In 1875, African Americans were given the right to serve as jurors. Now, nearly 150 years later, people of color are still grossly underrepresented on jury panels across the country. In 2012, almost every criminal trial in Houston, Alabama (a county composed of nearly 30% African Americans) was heard by an all-white jury. How did this disparity between the ideal — a diverse, qualified jury — and the reality begin? The story starts with a man named James Batson, a Kentuckian accused of burglary in 1986. While the case, the crime, and even the man himself were unremarkable, the proceedings of Batson’s trial have revolutionized the way juries are created. During Batson’s voir dire, (jury selection process) all four potential African American jurors were struck from service. Batson, an African American man, was tried and convicted by an all-white jury. Resentful of the seemingly racialized treatment his jury had received, Batson appealed the decision […]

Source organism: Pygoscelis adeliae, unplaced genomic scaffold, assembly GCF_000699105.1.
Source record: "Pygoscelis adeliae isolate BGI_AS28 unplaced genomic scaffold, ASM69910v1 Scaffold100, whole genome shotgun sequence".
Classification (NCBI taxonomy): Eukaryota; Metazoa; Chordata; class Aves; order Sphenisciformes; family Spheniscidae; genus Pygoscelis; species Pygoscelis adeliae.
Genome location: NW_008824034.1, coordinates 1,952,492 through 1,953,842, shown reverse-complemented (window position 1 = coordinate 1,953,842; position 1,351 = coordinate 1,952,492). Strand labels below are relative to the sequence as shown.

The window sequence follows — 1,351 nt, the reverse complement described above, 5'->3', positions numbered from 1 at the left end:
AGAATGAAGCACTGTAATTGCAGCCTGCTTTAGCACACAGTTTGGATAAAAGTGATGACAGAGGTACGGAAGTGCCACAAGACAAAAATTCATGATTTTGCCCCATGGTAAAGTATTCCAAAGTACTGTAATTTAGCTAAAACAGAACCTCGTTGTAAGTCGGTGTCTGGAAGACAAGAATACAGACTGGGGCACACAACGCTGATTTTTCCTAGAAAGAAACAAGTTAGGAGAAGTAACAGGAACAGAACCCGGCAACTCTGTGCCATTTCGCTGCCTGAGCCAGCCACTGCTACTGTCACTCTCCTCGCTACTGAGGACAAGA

Welcome to the new home page for Juris, Duke’s Undergraduate Law Magazine. Set to launch in Spring 2017, the Juris publication will feature academic essays, case analyses, and interviews written exclusively by undergraduates. In addition to building student experience for law and graduate school, Juris will allow students to explore legal complexities across a broad range of issues through a variety of mediums, whether through already-composed coursework or independent writing. This website will be a companion for the print publication and will be updated with regularity as more writers join the staff. Expect to see new content here very soon. Until then, you can reach out to us at firstname.lastname@example.org if you’d like to hear more about what is to come.